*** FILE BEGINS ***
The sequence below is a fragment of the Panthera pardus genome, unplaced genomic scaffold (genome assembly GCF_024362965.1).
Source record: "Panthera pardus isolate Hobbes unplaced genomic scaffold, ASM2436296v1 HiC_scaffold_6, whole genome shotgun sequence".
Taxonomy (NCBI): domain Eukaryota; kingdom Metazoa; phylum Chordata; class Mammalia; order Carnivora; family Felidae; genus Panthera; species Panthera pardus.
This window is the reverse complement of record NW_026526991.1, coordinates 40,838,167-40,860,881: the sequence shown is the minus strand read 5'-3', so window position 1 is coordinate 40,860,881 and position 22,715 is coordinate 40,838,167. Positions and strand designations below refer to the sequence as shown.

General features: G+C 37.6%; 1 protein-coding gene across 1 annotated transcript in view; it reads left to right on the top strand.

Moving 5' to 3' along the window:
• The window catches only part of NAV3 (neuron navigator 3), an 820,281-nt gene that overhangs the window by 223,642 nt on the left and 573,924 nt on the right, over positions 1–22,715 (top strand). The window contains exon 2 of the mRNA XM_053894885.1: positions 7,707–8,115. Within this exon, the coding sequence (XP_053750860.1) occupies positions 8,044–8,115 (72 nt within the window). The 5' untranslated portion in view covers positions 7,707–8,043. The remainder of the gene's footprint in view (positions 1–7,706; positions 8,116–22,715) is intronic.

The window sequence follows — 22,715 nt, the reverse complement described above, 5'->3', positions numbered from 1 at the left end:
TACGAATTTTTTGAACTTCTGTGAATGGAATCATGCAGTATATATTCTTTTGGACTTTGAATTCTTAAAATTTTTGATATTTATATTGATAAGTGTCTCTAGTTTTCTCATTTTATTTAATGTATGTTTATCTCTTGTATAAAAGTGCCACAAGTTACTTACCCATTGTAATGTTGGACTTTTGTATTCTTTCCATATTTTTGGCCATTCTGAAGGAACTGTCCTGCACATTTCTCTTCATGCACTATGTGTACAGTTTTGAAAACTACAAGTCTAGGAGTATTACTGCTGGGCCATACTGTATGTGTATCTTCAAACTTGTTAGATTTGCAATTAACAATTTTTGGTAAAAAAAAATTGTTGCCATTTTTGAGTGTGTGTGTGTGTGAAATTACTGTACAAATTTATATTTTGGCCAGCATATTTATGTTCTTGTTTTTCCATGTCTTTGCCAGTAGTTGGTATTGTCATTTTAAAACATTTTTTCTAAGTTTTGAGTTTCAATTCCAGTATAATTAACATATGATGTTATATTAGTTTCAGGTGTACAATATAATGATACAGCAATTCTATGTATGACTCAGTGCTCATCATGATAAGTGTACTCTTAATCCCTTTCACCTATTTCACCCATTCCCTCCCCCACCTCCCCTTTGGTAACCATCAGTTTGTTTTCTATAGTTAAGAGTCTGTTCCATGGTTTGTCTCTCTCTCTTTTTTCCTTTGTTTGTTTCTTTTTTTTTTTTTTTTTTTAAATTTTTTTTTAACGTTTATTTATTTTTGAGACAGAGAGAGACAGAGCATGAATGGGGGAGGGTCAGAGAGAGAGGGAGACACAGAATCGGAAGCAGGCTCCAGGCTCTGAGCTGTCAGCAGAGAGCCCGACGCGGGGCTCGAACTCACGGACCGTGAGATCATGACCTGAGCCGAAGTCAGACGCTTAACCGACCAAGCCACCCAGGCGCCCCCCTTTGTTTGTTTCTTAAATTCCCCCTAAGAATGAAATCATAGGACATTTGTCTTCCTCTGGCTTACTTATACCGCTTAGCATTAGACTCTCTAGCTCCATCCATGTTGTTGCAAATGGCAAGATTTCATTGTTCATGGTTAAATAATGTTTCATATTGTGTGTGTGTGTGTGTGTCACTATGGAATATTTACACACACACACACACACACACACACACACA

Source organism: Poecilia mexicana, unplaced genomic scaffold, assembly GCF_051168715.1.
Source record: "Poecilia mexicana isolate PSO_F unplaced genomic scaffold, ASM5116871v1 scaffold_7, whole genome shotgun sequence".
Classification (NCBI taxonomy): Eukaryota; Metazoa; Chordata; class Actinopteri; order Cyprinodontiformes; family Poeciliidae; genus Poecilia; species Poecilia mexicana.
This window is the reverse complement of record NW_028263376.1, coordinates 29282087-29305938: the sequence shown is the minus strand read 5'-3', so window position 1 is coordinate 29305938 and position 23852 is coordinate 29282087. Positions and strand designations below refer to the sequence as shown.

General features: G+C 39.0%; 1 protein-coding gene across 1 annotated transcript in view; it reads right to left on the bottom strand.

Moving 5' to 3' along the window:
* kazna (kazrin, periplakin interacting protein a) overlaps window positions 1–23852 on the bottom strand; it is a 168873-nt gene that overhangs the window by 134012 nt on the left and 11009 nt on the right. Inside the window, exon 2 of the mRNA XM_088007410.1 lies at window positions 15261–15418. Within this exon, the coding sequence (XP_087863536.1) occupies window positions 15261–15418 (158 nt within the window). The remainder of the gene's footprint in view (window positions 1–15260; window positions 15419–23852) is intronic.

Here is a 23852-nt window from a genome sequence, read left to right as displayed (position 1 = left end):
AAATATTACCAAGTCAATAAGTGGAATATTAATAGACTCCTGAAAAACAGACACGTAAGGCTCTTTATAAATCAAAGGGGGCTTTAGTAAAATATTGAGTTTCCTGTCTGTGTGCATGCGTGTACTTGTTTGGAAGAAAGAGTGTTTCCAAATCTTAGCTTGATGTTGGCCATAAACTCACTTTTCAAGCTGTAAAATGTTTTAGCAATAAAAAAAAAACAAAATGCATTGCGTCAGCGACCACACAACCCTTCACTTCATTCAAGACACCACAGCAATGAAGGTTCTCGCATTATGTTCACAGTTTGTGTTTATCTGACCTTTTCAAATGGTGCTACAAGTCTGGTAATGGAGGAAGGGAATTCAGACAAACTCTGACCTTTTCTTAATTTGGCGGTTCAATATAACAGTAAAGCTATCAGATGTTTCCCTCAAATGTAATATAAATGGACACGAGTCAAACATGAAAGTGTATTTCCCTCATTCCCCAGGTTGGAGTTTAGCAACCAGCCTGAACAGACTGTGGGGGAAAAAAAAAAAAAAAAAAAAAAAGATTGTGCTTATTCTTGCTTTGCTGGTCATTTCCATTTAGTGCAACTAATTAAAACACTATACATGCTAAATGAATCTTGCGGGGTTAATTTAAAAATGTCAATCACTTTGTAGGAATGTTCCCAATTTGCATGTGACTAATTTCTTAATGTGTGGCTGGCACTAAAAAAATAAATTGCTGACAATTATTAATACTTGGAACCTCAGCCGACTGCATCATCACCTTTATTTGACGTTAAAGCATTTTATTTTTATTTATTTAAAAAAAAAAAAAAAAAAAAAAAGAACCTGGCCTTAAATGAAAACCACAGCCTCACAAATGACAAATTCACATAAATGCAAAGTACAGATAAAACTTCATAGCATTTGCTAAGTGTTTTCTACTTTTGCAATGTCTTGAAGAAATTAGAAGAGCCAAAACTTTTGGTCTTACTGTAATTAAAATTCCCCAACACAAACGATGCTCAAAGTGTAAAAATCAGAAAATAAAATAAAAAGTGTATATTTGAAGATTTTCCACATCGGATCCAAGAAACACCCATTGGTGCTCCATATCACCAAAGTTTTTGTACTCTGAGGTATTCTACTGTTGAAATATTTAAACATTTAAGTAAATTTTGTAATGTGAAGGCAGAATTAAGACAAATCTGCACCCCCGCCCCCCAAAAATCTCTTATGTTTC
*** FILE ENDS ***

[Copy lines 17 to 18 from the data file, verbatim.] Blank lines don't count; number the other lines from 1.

Here is a 23852-nt window from a genome sequence, read left to right as displayed (position 1 = left end):
AAATATTACCAAGTCAATAAGTGGAATATTAATAGACTCCTGAAAAACAGACACGTAAGGCTCTTTATAAATCAAAGGGGGCTTTAGTAAAATATTGAGTTTCCTGTCTGTGTGCATGCGTGTACTTGTTTGGAAGAAAGAGTGTTTCCAAATCTTAGCTTGATGTTGGCCATAAACTCACTTTTCAAGCTGTAAAATGTTTTAGCAATAAAAAAAAAACAAAATGCATTGCGTCAGCGACCACACAACCCTTCACTTCATTCAAGACACCACAGCAATGAAGGTTCTCGCATTATGTTCACAGTTTGTGTTTATCTGACCTTTTCAAATGGTGCTACAAGTCTGGTAATGGAGGAAGGGAATTCAGACAAACTCTGACCTTTTCTTAATTTGGCGGTTCAATATAACAGTAAAGCTATCAGATGTTTCCCTCAAATGTAATATAAATGGACACGAGTCAAACATGAAAGTGTATTTCCCTCATTCCCCAGGTTGGAGTTTAGCAACCAGCCTGAACAGACTGTGGGGGAAAAAAAAAAAAAAAAAAAAAAAGATTGTGCTTATTCTTGCTTTGCTGGTCATTTCCATTTAGTGCAACTAATTAAAACACTATACATGCTAAATGAATCTTGCGGGGTTAATTTAAAAATGTCAATCACTTTGTAGGAATGTTCCCAATTTGCATGTGACTAATTTCTTAATGTGTGGCTGGCACTAAAAAAATAAATTGCTGACAATTATTAATACTTGGAACCTCAGCCGACTGCATCATCACCTTTATTTGACGTTAAAGCATTTTATTTTTATTTATTTAAAAAAAAAAAAAAAAAAAAAAAGAACCTGGCCTTAAATGAAAACCACAGCCTCACAAATGACAAATTCACATAAATGCAAAGTACAGATAAAACTTCATAGCATTTGCTAAGTGTTTTCTACTTTTGCAATGTCTTGAAGAAATTAGAAGAGCCAAAACTTTTGGTCTTACTGTAATTAAAATTCCCCAACACAAACGATGCTCAAAGTGTAAAAATCAGAAAATAAAATAAAAAGTGTATATTTGAAGATTTTCCACATCGGATCCAAGAAACACCCATTGGTGCTCCATATCACCAAAGTTTTTGTACTCTGAGGTATTCTACTGTTGAAATATTTAAACATTTAAGTAAATTTTGTAATGTGAAGGCAGAATTAAGACAAATCTGCACCCCCGCCCCCCAAAAATCTCTTATGTTTC